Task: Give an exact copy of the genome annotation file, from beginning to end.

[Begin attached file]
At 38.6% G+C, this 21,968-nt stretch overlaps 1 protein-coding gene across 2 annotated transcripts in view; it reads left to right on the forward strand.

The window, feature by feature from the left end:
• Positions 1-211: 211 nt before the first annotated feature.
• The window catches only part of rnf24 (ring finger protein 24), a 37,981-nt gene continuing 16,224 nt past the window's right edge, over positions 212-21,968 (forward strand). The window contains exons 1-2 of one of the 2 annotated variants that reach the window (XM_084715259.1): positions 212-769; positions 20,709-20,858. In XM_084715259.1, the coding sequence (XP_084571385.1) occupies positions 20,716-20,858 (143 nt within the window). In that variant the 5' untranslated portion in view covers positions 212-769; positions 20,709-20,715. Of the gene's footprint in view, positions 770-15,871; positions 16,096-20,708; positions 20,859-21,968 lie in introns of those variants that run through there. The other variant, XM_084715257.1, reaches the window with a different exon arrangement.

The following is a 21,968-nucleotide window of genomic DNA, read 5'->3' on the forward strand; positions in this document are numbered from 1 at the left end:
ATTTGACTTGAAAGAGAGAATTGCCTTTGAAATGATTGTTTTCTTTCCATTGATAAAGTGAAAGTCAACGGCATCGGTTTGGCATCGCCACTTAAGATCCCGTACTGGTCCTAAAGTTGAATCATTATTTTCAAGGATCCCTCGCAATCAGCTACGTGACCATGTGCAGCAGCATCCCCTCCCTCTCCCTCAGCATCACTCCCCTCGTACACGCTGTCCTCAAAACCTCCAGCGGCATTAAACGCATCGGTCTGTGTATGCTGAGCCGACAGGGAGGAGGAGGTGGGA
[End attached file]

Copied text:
At 38.6% G+C, this 21,968-nt stretch overlaps 1 protein-coding gene across 2 annotated transcripts in view; it reads left to right on the forward strand.

The window, feature by feature from the left end:
• Positions 1-211: 211 nt before the first annotated feature.
• The window catches only part of rnf24 (ring finger protein 24), a 37,981-nt gene continuing 16,224 nt past the window's right edge, over positions 212-21,968 (forward strand). The window contains exons 1-2 of one of the 2 annotated variants that reach the window (XM_084715259.1): positions 212-769; positions 20,709-20,858. In XM_084715259.1, the coding sequence (XP_084571385.1) occupies positions 20,716-20,858 (143 nt within the window). In that variant the 5' untranslated portion in view covers positions 212-769; positions 20,709-20,715. Of the gene's footprint in view, positions 770-15,871; positions 16,096-20,708; positions 20,859-21,968 lie in introns of those variants that run through there. The other variant, XM_084715257.1, reaches the window with a different exon arrangement.

The following is a 21,968-nucleotide window of genomic DNA, read 5'->3' on the forward strand; positions in this document are numbered from 1 at the left end:
ATTTGACTTGAAAGAGAGAATTGCCTTTGAAATGATTGTTTTCTTTCCATTGATAAAGTGAAAGTCAACGGCATCGGTTTGGCATCGCCACTTAAGATCCCGTACTGGTCCTAAAGTTGAATCATTATTTTCAAGGATCCCTCGCAATCAGCTACGTGACCATGTGCAGCAGCATCCCCTCCCTCTCCCTCAGCATCACTCCCCTCGTACACGCTGTCCTCAAAACCTCCAGCGGCATTAAACGCATCGGTCTGTGTATGCTGAGCCGACAGGGAGGAGGAGGTGGGA